BALTIMORE — Maryland Governor Martin O’Malley — who has said legalizing marriage equality is a high priority for his administration — underscored a need for rational thinking and polite public discourse over the issue in a speech Sunday at the 24th National Conference on LGBT Equality.
“It’s important not to let passionate views prompt people to use words of hurt, rather than words of healing,” O’Malley said.
“Laws matter, but words also matter, and if compassion and understanding and justice are what we want, then we must choose laws and we must choose words of compassion, understanding and of justice,” he added.
The Democratic Governor acknowledged that his call for understanding and justice was, in fact, touched off by remarks made by his wife, First Lady Katie O’Malley, during her speech at the open of the conference last Thursday.
Katie O’Malley, a sitting Baltimore District Court judge, told attendees, “there were some cowards that prevented it from passing,” referring to last year’s failed efforts in the Maryland State House to legalize same-sex marriage — the bill had passed the state Senate last year, but stalled in the House of Delegates.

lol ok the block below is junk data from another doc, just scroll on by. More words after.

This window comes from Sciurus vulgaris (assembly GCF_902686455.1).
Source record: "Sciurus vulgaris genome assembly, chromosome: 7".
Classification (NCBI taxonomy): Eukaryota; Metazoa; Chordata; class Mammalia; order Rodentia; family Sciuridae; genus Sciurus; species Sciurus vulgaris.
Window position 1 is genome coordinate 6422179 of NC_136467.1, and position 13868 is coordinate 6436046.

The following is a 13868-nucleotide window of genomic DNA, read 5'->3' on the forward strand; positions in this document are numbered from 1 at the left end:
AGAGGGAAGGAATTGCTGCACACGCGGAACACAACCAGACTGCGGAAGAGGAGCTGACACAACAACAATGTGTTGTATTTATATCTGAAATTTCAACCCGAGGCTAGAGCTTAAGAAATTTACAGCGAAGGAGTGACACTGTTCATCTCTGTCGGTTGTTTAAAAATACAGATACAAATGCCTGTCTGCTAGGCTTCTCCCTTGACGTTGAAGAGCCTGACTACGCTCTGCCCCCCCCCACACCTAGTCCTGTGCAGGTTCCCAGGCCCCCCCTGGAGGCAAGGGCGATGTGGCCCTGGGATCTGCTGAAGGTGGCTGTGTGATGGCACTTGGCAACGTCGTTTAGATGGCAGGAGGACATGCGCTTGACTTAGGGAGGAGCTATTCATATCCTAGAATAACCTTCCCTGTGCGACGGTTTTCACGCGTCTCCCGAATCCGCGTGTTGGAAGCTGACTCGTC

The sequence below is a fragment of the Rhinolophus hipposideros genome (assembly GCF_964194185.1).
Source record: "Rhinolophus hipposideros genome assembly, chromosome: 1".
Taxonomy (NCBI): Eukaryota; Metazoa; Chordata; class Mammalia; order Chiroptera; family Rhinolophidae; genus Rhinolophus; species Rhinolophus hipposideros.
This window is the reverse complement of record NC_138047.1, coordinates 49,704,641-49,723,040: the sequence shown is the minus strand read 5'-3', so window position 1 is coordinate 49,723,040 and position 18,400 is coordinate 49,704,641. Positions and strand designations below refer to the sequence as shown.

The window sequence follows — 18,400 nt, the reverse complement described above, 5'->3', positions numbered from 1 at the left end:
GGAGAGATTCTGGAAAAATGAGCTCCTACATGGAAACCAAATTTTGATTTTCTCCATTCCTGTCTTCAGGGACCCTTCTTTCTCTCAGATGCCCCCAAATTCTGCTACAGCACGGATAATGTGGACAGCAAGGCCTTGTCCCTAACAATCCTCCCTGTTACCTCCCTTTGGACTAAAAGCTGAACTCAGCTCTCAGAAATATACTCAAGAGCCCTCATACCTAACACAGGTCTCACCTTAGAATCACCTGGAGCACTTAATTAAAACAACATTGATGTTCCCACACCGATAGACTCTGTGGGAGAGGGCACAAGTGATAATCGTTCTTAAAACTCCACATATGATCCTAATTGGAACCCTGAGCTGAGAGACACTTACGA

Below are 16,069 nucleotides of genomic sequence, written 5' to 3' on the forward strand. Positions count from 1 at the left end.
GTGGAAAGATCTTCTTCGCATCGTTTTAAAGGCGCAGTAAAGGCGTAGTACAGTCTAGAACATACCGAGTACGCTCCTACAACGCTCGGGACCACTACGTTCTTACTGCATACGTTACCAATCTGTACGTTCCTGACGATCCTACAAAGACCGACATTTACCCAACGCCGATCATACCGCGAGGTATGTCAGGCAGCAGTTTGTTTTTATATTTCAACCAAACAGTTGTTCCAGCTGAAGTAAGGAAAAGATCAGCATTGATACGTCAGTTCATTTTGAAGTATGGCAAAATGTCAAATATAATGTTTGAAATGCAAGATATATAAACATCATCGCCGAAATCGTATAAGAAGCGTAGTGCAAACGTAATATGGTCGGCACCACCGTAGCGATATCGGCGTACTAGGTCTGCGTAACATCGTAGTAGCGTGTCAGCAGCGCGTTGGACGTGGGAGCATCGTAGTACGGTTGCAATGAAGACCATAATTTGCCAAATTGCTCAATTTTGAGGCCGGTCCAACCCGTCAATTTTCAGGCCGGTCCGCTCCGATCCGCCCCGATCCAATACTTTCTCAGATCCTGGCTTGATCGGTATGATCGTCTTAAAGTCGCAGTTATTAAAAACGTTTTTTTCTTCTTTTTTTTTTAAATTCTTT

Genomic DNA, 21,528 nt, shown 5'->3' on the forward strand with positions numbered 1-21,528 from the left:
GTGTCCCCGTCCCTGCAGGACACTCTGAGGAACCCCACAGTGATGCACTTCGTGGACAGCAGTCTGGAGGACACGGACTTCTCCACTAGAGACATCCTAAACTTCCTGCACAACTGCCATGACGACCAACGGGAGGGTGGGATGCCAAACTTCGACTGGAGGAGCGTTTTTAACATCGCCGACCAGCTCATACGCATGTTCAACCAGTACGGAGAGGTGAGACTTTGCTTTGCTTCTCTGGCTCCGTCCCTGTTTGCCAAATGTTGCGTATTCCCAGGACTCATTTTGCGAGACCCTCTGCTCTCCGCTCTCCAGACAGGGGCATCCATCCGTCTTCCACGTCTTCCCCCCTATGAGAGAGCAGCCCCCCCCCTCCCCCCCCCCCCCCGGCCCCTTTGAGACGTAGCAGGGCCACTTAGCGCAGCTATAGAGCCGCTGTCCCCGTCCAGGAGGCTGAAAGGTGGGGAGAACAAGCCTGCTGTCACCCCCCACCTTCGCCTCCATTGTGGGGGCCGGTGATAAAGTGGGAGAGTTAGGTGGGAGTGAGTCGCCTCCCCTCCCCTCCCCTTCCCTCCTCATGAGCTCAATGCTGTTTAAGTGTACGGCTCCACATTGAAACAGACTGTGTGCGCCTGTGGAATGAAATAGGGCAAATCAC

In a statement issued Friday, Katie O’Malley said that she regretted the comment, although some lawmakers in Annapolis were unimpressed with her apology.
Speaking to reporters on Sunday, the Governor said his wife feels “very badly” about the comment.
Governor O’Malley has re-crafted the language of the marriage equality bill to more carefully address concerns raised last year in respect to religious freedoms, and said he believes momentum in support of the bill is growing.
“I think there is a much broader coalition in support this year,” O’Malley said. “I think as we progress, more and more people appreciate that the protection of individual rights and the protection of religious freedom are intertwined, and they are part of the effort that all of us share to reflect in our laws a more perfect union.”
The National Organization for Marriage and a coalition of churches, including Bishop Harry Jackson — who has led efforts to oppose same-sex marriage in the neighboring District of Columbia — held a rally in Annapolis on Monday opposing same-sex marriage
Hearings on the bill are scheduled be held Tuesday.